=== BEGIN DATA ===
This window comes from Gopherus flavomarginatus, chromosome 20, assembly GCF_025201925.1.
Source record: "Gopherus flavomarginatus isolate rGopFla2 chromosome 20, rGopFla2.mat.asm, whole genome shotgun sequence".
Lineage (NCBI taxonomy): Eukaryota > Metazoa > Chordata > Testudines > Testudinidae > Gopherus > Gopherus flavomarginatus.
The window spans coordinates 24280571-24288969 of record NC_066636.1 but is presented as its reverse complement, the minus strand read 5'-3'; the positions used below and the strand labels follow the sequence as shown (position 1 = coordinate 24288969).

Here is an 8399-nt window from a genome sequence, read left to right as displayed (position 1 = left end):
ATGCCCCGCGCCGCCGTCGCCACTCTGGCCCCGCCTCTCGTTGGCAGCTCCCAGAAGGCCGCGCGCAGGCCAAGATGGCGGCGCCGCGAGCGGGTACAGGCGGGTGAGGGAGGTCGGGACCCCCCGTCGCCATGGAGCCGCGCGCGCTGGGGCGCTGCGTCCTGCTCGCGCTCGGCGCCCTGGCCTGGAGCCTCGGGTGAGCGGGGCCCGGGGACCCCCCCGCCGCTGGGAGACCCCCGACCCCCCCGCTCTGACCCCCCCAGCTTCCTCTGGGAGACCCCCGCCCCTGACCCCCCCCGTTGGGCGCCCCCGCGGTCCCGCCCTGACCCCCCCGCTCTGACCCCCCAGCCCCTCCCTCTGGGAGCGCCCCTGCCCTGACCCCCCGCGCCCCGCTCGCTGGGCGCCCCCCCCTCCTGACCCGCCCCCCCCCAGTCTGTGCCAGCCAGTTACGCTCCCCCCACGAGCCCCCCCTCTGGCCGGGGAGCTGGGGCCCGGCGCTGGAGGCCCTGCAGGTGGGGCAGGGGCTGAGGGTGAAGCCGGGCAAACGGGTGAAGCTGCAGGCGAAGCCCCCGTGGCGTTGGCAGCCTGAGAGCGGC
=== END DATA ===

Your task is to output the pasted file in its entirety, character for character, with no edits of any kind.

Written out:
This window comes from Gopherus flavomarginatus, chromosome 20, assembly GCF_025201925.1.
Source record: "Gopherus flavomarginatus isolate rGopFla2 chromosome 20, rGopFla2.mat.asm, whole genome shotgun sequence".
Lineage (NCBI taxonomy): Eukaryota > Metazoa > Chordata > Testudines > Testudinidae > Gopherus > Gopherus flavomarginatus.
The window spans coordinates 24280571-24288969 of record NC_066636.1 but is presented as its reverse complement, the minus strand read 5'-3'; the positions used below and the strand labels follow the sequence as shown (position 1 = coordinate 24288969).

Here is an 8399-nt window from a genome sequence, read left to right as displayed (position 1 = left end):
ATGCCCCGCGCCGCCGTCGCCACTCTGGCCCCGCCTCTCGTTGGCAGCTCCCAGAAGGCCGCGCGCAGGCCAAGATGGCGGCGCCGCGAGCGGGTACAGGCGGGTGAGGGAGGTCGGGACCCCCCGTCGCCATGGAGCCGCGCGCGCTGGGGCGCTGCGTCCTGCTCGCGCTCGGCGCCCTGGCCTGGAGCCTCGGGTGAGCGGGGCCCGGGGACCCCCCCGCCGCTGGGAGACCCCCGACCCCCCCGCTCTGACCCCCCCAGCTTCCTCTGGGAGACCCCCGCCCCTGACCCCCCCCGTTGGGCGCCCCCGCGGTCCCGCCCTGACCCCCCCGCTCTGACCCCCCAGCCCCTCCCTCTGGGAGCGCCCCTGCCCTGACCCCCCGCGCCCCGCTCGCTGGGCGCCCCCCCCTCCTGACCCGCCCCCCCCCAGTCTGTGCCAGCCAGTTACGCTCCCCCCACGAGCCCCCCCTCTGGCCGGGGAGCTGGGGCCCGGCGCTGGAGGCCCTGCAGGTGGGGCAGGGGCTGAGGGTGAAGCCGGGCAAACGGGTGAAGCTGCAGGCGAAGCCCCCGTGGCGTTGGCAGCCTGAGAGCGGC